Lesotho Compact

Lesotho, an extremely poor, landlocked country is surrounded by mountains and the country of South Africa, one of the largest economies in sub-Saharan Africa.  Despite being a part of the rapidly growing Southern African Development Community (SADC), the country historically has been unable to unlock the potential of its two greatest resources—its water and its people. Economic growth has remained sluggish for more than 20 years.  MCC signed a $362.5 million compact with the Government of Lesotho designed to increase economic growth and reduce poverty in July 2007.  The compact funded work with other international donors on one of the largest infrastructure improvement projects in Lesotho’s history, the Metolong Dam, as well as work with PEPFAR (the President’s Emergency Plan for AIDS Relief) to mitigate the negative economic impacts of poor maternal health, HIV/AIDS, tuberculosis and other diseases.

Development needs were jointly identified by the government and MCC as a result of broad collaboration with key stakeholders, including the private sector, non-governmental organizations and civil society. The Lesotho Compact funded projects in three areas:     

  • water sector;
  • health sector; and
  • private sector development.

The MCC compact integrated conclusions from Lesotho’s poverty reduction plan, the result of a three-year consultative process led by the government involving 20,000 people in 200 villages across the country.

By the end of the compact in September 2013, the government and MCC had spent nearly 99 percent of anticipated compact funds to improve water supply, increase access to essential health services, and remove barriers to private sector investment. Approximately 1 million people are expected to benefit from the investments. Further details of the compact results and impacts will be shared in forthcoming impact and performance evaluations, expected to be available beginning in 2017

  • Original Amount at Compact Signing: $362,551,000
  • Amount spent: $358,045,892

Estimated benefits at compact close correspond to $277.4 million of compact funds, where cost-benefit analysis was conducted:

  • 1,041,422Estimated beneficiaries at compact close over 20 years

  • $18,265,000Estimated net benefits at compact close over 20 years

Project Results

Health Sector Project

  • $122,398,000Original Compact Project Amount
  • $143,650,195Total Disbursed

Estimated Benefits

Estimated benefits corresponds to $143.65 million of project funds, where cost-benefit analysis was conducted.

Estimated Benefits
Time Estimated Economic Rate of Return (ERR) over 20 years Estimated beneficiaries over 20 years Estimated net benefits over 20 years
At compact closure 5.2 percent 752,003 $-53,610,000

The crisis in human health resources is a major issue in Lesotho, as in the rest of southern Africa. This has the potential to severely hamper the country’s efforts to reduce poverty and promote economic growth. The country faces difficulties retaining nurses and clinicians due to poor working conditions and greater career opportunities offered outside the country. Lesotho has one of the highest HIV/AIDS prevalence rates in the world—more than one of every five adults in Lesotho is HIV-positive, according to United Nations figures. Because only half of Basotho women give birth at medical facilities, there is also no way to ensure they are taking appropriate precautions to avoid spreading HIV, leading to infection in many newborns. Combining the efforts of the Government of Lesotho, the President’s Emergency Plan for AIDS Relief (PEPFAR) program and other donors, the objectives of the Health Sector Project were to mitigate the negative economic impacts of poor maternal health  HIV/AIDS, tuberculosis and other diseases. The U.S. Agency for International Development and the Centers for Disease Control and Prevention, working through PEPFAR, supported complementary public health policies, expanded HIV/AIDS prevention and care, strengthened the country’s health management information systems, and coordinated ongoing training for nurses. During the compact, PEPFAR expanded its program to prevent mother-to-child transmission of HIV/AIDS to each of Lesotho’s 10 districts and to increase the number of health centers at which it works.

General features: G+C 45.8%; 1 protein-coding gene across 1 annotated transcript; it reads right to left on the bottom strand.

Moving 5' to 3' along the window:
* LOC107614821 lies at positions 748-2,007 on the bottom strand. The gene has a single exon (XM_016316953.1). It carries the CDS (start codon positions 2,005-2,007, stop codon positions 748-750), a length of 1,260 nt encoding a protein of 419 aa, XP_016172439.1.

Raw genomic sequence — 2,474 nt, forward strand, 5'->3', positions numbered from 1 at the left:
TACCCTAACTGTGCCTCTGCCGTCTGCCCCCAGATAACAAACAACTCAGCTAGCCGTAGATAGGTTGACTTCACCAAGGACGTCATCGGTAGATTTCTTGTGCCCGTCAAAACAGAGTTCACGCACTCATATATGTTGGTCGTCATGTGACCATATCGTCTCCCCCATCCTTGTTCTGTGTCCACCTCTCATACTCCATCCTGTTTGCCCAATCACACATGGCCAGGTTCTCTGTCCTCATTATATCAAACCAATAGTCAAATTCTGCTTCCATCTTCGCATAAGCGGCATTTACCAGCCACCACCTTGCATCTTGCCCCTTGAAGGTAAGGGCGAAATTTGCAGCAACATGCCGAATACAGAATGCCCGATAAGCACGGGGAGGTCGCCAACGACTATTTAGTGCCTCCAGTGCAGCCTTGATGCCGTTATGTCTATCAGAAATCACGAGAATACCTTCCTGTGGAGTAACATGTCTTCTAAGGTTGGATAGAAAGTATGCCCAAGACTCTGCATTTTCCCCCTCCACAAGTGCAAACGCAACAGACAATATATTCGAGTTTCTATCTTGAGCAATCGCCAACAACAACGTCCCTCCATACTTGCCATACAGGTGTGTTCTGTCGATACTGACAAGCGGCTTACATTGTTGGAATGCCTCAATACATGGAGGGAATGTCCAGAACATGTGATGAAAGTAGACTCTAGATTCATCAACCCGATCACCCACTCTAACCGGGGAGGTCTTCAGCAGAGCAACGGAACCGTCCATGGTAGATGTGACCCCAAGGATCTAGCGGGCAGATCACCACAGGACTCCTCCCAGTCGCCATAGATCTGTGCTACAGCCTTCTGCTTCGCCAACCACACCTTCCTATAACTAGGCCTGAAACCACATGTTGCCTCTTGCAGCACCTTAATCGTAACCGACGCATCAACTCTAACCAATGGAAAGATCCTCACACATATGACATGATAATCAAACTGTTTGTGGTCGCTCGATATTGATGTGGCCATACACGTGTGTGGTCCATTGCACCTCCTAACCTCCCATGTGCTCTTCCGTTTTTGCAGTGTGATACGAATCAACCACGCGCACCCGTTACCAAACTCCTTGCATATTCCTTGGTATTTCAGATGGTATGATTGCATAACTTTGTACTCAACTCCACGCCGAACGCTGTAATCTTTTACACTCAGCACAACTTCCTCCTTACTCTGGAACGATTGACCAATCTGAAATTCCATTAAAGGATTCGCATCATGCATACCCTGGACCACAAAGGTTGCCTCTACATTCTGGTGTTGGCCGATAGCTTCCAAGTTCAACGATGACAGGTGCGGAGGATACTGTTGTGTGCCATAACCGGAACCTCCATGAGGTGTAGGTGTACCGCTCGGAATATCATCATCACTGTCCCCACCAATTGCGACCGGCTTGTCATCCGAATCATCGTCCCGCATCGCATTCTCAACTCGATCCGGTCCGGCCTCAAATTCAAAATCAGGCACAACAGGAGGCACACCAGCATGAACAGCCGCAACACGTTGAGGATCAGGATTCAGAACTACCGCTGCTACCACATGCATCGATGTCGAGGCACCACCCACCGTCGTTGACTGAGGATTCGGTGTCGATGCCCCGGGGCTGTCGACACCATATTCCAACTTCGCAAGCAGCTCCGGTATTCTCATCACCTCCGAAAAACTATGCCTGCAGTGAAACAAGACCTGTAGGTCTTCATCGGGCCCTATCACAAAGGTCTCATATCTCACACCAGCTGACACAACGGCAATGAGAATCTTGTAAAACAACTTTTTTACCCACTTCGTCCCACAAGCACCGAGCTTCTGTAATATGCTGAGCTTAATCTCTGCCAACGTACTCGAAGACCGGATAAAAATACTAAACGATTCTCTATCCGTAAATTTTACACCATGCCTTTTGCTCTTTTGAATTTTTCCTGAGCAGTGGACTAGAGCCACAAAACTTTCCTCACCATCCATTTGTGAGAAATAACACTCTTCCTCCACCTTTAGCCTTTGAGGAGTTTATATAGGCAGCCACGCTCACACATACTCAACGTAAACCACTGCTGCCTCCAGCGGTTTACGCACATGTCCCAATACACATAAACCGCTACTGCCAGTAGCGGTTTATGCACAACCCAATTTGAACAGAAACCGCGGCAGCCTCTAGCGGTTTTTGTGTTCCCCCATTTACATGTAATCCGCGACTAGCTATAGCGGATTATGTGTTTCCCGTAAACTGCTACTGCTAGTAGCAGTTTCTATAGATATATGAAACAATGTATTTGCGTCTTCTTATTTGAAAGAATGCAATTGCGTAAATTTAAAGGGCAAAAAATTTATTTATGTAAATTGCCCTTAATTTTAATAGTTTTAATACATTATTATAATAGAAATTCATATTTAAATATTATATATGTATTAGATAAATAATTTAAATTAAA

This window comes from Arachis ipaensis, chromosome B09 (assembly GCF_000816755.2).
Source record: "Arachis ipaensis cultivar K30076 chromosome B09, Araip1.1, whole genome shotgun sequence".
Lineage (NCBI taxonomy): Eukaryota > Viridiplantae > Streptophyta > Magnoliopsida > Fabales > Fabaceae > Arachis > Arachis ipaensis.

The MCC-funded project was designed to strengthen the country’s health care system and its ability to deliver quality services by:

  • renovating health centers in order to help those centers achieve a common standard;
  • improving infrastructure in 14 outpatient departments and providing management training to support the extension of anti-retroviral therapy services;
  • constructing and equipping a new National Reference Laboratory and training staff in Maseru, and building dormitories and staff residences at Lesotho’s National Health Training College;
  • constructing a dedicated, central facility for collecting and processing blood, which included a mobile blood collection vehicle, storage equipment and collection units;
  • increasing capacity for nurse training and improving district-level health care human resource management; and
  • improving occupational health and safety and medical waste management practices.

By compact end, 14 outpatient health departments, the National Reference Laboratory, a National Blood Transfusion Center, and student and staff lodging at the training college were renovated and equipped. The number of blood units collected yearly by mobile collection units increased 124 percent from 3,381 to 7,593, and nearly 200 health practitioners were trained in infection, prevention, and disease control.